Big businesses are increasingly using sensors to look at how their office real estate is being used and to make decisions about downsizing or moving, but Abintra warns that some inferior tech is not only not up to the job but will be unable to plug into the smart buildings of the future. The firm forecasts that corporations which don’t think about the big picture will be faced with a stark choice: Scrap their existing space management technology and reinvest with all the associated disruption to operations or lose out to competitors on the technological advantages in HR and facilities management, such as improved productivity and energy efficiency.

Tony Booty, a Director of Abintra, which has offices in London, UK, and Boston, USA, said: “We would like to see more businesses asking themselves: Where are we going with this investment? Our advice would be don’t just buy the cheapest sensor that you think can do the job. Look to future proof yourself for IoT and smart building technology.”

He explained: “For most office-based businesses, real estate is their second biggest overhead after their people, so naturally they are looking at space utilisation. When it comes to technology to monitor usage, management should be thinking about going one better. Advanced space utilisation monitors and the software behind them naturally lend themselves to connecting with the building’s environmental systems. Bringing together data and automated control of lighting, air quality and heating in one system joins up the information.”

Rather than mount a myriad of sensors and wiring throughout an office space, Abintra has developed a wireless sensor with multiple capabilities. It can be mounted in ceiling voids or flush with ceiling, and can even serve as a warning light outside a meeting room to show that it is occupied or not, based on information it gets from sensors inside the room.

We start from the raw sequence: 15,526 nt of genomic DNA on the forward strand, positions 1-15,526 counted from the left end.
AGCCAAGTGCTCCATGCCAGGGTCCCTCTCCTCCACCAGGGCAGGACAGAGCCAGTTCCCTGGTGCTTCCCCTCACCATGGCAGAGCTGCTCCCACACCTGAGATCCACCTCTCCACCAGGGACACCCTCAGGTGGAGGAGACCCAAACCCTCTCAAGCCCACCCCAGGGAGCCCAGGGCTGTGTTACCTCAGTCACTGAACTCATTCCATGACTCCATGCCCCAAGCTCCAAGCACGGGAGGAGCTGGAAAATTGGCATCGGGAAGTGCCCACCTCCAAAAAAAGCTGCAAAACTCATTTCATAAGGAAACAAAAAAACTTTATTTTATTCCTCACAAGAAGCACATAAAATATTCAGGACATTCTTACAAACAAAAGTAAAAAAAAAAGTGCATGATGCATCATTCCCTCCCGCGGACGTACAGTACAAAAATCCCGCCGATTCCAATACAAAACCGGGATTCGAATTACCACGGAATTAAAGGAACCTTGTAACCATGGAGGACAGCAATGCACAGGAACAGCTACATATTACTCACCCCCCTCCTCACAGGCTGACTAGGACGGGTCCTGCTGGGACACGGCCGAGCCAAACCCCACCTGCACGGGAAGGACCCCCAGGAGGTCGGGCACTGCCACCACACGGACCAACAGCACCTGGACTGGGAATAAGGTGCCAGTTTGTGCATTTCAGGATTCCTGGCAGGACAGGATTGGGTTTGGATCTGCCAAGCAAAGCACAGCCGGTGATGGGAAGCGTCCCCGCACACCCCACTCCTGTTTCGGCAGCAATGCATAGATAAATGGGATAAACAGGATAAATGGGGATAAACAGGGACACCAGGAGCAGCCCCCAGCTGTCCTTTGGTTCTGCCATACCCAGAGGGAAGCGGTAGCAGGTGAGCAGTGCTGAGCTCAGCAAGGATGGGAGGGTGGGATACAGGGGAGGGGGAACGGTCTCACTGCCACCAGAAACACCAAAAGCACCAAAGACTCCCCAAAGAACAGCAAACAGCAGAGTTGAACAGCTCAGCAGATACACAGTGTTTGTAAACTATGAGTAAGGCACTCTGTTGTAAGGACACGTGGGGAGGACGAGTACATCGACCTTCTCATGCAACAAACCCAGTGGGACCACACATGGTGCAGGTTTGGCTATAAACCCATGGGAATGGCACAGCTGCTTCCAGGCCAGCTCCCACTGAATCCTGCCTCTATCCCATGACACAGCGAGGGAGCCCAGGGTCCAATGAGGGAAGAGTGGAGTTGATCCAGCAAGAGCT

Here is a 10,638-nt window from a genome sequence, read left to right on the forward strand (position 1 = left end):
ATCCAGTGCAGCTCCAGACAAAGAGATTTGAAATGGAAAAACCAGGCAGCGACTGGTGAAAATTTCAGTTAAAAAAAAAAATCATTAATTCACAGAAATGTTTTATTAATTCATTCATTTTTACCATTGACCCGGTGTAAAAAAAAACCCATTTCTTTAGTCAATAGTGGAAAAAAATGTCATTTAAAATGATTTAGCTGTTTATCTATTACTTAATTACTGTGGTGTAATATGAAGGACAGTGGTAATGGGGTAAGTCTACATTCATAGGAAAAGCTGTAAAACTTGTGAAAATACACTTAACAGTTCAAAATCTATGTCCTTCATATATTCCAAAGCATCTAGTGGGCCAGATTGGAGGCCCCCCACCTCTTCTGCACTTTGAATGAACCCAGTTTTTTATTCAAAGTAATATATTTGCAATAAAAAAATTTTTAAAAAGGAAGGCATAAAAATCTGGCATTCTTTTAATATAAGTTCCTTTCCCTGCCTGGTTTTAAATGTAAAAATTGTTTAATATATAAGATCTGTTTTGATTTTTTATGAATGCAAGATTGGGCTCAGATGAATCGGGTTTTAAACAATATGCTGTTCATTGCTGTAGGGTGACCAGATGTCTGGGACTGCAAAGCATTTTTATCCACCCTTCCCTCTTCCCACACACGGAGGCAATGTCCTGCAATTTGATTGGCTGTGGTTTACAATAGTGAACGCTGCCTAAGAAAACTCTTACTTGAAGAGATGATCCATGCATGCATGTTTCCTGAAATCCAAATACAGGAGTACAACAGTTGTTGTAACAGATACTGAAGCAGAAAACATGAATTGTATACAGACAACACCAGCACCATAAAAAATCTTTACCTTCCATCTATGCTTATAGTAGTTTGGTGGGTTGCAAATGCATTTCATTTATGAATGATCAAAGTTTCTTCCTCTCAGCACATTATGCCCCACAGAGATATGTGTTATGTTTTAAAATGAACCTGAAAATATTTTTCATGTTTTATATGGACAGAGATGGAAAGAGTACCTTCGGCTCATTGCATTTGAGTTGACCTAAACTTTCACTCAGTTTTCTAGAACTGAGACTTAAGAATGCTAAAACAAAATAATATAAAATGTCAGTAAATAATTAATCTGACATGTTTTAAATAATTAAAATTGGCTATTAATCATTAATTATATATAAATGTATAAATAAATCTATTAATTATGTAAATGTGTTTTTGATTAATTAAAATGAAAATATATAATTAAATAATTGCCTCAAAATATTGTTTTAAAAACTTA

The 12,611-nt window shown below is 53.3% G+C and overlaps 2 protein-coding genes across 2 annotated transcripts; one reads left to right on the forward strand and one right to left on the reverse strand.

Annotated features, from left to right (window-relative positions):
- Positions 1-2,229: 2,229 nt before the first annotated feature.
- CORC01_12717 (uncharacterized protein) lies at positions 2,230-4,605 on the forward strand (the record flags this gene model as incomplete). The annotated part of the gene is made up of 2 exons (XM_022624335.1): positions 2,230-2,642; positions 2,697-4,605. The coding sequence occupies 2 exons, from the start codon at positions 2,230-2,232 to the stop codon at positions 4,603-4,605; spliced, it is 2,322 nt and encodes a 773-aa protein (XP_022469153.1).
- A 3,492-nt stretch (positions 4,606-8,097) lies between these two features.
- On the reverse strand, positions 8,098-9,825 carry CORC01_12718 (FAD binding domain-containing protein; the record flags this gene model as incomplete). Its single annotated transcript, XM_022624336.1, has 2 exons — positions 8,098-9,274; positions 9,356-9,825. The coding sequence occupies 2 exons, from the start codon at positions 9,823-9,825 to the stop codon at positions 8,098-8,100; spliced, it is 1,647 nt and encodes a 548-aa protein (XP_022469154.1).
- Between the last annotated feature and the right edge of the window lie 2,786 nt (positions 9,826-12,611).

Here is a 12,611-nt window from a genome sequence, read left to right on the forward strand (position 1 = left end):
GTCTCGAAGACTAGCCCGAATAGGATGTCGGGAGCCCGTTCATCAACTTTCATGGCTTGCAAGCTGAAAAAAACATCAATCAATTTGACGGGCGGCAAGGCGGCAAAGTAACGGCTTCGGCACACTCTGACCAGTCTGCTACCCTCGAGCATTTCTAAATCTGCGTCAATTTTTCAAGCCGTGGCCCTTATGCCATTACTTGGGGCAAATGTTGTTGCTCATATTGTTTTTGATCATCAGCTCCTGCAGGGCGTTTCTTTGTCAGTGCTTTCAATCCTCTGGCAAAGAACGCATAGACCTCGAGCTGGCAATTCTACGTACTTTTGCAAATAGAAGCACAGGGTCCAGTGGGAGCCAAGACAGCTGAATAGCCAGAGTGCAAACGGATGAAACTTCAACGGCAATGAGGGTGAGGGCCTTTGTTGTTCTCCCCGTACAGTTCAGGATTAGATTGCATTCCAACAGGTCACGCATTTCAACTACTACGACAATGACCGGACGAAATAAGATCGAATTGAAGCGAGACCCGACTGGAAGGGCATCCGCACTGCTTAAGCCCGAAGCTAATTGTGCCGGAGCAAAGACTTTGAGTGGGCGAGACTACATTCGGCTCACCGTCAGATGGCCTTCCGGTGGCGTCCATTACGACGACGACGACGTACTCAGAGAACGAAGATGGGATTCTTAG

“It is about using a component that has to be there and leveraging it,” said Mr Booty, who sees a future where desks, chairs and office components each have their own IP address and can identify themselves for digital building design and management, systems that will be increasingly powerful as buildings become ever smarter.

“There is an environmental benefit as well as a cost one,” said Mr Booty. “I think many facilities managers probably think there aren’t any further savings to be made in lighting after the introduction of LED, but there are, and although they are relatively small, taken together with all of the other environmental efficiencies that are possible, it is definitely worth investigating.”

Mr Booty is a passionate advocate for thinking beyond using the technology for cost savings, however: “Understanding how space is used and being able to monitor and respond to that in real-time creates a better working environment, not just in the traditional desk space, but by freeing up space to create new kinds of individual and collaborative areas, essential for flexible working and flexible environments. That creates a competitive advantage when it comes to recruitment and retention, and since people are an even larger overhead than real estate, it is an opportunity that businesses should be seizing.”